We all know we are supposed to forgive one another. That is not a new, shocking idea that I cooked up this morning while having my coffee. It is fundamental to the Christian life. But that doesn’t mean that it’s easy.
Let’s say someone has wronged you, and it’s not your imagination; it’s an objective sin. It is easy to put that grievance in a compartment somewhere in your heart and keep it there. For years and years. After all, it was a real sin and it’s easy to feel totally justified in being indignant. It could be one of your family members, or someone at work or at church; it could be the neighbor who cussed you out for parking funny, or it could be one of your own children who didn’t sin at all, but just woke up too early this morning. We can gather up grudges from all kinds of places, for real or imagined sins.
But Jesus wants us to think about this a different way. Upside down in fact. Do we want God to put our wrongs in a compartment where He can review them regularly and hold a grievance against us? Aaaackk. No! We want Him to put them as far away as the East is from the West. We want Him to bleach the crimson stain out. What does He want us to do? He wants us to imitate Him so that He can imitate us.
Jesus taught His disciples (and aren’t we His disciples?) to pray very specifically. Whenever we ask God to forgive us for our sins (which we ought to do regularly), we are to ask Him to model His forgiveness after ours. And forgive us our debts as we forgive our debtors.
So, we could easily say in our prayers something like this: Lord, please forgive me for my sin of (fill in the blank) the same way I have forgiven so-in-so. To tell you the truth, I don’t want God to model His forgiveness after mine. Mine is pretty weak and lame, and I am fully capable of carrying a grudge. But we say the Lord’s Prayer every week at church, and it is a potent reminder that I need to get full grace from God to forgive others so that I can ask Him to forgive me.
Here’s a suggestion. Who is it in your life who requires the most forgiveness from you? Then ask God to forgive you today the same way you have forgiven old so-in-so. And if you just can’t do it, ask God to give you the resources to extend forgiveness. Clean out that cupboard of grievances and ask God to give it a thorough shine.
Then we can all pray the Lord’s prayer without being hypocrites. And it’s amazing what a heavy weight those old grievances are. There’s no need for us to continue to drag them around like a ball and chain. Christians, of all people, are the most free. We have the means, by God’s grace, to live like we are.
8 thoughts on “Forgiveness”
Great post. That part of the Lord’s Prayer has always scared me. This reminds me that it would be a great idea to re-read your father-in-law’s book “How to Be Free from Bitterness.”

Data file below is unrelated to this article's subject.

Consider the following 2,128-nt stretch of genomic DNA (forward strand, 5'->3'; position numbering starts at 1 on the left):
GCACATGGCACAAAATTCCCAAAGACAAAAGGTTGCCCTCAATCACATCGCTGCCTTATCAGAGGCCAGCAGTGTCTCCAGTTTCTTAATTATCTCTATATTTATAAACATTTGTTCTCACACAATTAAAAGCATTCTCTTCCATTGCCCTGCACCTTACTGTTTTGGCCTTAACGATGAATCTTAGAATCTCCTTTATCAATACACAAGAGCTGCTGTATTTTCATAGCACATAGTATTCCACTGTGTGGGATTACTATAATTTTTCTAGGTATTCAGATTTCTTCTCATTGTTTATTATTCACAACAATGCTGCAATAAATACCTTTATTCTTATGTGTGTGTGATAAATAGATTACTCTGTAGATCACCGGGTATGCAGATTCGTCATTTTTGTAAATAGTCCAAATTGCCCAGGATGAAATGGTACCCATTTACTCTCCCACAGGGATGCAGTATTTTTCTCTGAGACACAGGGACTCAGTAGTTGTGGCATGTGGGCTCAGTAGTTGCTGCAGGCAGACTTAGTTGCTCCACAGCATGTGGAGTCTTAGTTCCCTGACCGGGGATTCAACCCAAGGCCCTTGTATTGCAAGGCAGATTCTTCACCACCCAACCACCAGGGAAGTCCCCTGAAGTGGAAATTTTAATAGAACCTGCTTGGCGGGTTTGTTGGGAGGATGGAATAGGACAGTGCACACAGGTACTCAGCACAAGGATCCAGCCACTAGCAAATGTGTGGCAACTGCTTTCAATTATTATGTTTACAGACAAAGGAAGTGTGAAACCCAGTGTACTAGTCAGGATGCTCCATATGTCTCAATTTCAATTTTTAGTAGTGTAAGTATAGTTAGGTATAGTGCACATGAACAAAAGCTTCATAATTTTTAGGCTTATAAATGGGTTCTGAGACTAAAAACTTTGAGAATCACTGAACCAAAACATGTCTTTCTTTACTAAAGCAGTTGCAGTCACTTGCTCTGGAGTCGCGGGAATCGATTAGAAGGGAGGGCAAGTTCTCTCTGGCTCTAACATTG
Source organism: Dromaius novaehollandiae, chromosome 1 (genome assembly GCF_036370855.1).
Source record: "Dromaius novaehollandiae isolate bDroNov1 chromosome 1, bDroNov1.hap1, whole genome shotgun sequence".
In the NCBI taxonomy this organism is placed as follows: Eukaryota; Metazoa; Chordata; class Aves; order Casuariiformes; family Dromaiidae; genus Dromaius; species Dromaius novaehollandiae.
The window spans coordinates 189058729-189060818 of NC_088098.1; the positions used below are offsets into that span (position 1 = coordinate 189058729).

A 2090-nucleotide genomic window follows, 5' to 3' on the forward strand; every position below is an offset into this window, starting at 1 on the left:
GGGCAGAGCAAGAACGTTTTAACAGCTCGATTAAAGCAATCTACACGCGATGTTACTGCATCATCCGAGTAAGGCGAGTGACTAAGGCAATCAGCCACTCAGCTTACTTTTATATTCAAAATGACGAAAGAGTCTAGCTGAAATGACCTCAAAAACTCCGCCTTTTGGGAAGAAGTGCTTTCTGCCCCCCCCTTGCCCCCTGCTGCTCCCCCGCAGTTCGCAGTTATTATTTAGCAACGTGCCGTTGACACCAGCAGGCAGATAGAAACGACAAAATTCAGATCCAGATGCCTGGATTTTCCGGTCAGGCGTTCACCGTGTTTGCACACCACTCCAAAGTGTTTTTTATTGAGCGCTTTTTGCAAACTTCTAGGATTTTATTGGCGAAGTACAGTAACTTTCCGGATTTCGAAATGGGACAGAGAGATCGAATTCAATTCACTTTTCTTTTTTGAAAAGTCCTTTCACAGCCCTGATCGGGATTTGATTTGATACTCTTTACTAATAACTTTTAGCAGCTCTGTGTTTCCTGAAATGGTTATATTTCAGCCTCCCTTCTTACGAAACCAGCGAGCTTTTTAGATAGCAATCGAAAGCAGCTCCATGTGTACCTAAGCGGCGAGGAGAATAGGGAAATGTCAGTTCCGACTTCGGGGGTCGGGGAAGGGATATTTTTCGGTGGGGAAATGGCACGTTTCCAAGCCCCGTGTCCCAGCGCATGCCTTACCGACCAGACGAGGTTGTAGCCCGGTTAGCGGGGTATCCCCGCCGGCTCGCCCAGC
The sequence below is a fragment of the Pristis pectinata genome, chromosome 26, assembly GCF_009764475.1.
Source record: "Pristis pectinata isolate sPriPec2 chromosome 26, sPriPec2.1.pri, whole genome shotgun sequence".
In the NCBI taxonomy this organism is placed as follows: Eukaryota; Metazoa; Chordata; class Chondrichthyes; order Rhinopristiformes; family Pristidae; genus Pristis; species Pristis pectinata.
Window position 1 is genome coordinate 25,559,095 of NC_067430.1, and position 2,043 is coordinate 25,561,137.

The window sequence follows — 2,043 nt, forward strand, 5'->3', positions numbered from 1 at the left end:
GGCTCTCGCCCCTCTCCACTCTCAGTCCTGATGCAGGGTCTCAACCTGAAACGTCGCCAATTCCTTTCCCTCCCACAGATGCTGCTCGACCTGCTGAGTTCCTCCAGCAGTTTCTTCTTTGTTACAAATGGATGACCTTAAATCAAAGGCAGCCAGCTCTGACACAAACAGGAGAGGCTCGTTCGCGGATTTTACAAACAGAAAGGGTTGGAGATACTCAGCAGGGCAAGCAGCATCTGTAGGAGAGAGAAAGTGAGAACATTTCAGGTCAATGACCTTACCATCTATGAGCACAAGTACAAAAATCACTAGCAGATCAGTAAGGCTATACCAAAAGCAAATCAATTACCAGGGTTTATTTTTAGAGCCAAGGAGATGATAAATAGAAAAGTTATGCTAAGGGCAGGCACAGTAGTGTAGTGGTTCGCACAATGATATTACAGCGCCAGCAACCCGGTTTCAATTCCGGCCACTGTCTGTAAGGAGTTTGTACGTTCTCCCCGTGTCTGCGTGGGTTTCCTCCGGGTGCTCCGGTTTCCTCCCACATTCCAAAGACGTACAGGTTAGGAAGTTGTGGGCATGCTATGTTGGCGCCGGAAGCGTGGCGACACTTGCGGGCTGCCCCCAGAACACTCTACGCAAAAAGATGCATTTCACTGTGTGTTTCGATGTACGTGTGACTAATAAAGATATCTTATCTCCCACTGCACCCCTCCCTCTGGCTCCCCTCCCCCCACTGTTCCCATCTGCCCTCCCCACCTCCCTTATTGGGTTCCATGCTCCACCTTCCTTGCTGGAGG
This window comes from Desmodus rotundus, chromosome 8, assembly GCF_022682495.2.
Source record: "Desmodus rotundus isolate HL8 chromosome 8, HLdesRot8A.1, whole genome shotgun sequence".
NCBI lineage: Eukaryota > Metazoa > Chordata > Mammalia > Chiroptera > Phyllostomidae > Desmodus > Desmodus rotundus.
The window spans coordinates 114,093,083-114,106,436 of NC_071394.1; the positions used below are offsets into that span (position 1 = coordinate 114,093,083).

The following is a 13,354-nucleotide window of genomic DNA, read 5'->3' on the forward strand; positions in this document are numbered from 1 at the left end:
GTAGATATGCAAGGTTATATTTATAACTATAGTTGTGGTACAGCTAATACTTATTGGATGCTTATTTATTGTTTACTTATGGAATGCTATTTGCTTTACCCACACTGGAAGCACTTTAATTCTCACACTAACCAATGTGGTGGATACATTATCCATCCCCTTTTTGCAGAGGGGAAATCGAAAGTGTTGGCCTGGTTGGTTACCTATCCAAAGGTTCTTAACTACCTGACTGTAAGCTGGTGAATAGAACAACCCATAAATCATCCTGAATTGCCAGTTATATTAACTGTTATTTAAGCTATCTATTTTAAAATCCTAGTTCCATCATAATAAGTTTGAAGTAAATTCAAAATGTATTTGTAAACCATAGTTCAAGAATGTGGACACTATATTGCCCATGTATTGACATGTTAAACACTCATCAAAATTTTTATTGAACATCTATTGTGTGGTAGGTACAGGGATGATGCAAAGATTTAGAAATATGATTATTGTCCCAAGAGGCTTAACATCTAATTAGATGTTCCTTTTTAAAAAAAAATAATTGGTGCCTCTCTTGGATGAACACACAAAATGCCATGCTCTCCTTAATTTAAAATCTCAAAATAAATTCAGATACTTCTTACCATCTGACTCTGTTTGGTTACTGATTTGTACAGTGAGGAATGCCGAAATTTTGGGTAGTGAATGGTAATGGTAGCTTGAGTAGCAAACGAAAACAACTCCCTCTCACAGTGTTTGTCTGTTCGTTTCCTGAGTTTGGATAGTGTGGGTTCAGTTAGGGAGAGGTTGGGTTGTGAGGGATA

How does one forgive wisely? That is, when one has been hurt several times in the same way by the same person and needs to remember the hurt in order to keep it from happening again, how does one forgive without forgetting but also without becoming bitter? Is that even possible?
I loved this post. But I’m wondering about the difference between forgiveness and reconciliation? I’d love to see a post on that. I think we as Christian women can confuse the two and think they mean the same thing? Perhaps the difference between the two would help “EM” with her question of forgiving wisely? Forgiveness is always possible, I think, reconciliation is not (because that depends on another person repenting). I’d love to hear thoughts on this.
Nancy- “or it could be one of your own children who didn’t sin at all, but just woke up too early this morning.” – that’s not a sin. Hmmm…I might have to adjust my attitude to that one 🙂
Thanks for this post! Being human, it is hard to remember that I need to forgive as Christ forgives. If He can forgive me of being such a sinner that He needed to go to the cross to make it right before God for me, there is really nothing I *can’t* forgive others for.
An excellent post. One question points to our need to understand key points like forgiveness, repentance and reconcilliation. An editorial in Christianity Today pointed out some years ago, we often let the world mold these Biblical concepts into something they are not.
I second (or third) EM’s question. There is someone in my family who continually sins against me in the same way, even thought the issue has been addressed.
I also echo EM’s questions, as well as the other Julie on the post ahead of this one.
Piggy-backing on the question above, is there room for protecting oneself? I have removed myself from the influence of some I am forgiving, and while I know the generous grace of God is keeping bitterness from my heart, I don’t see that it’s a wise thing to continue to open myself up to their actions. What say you, Nancy?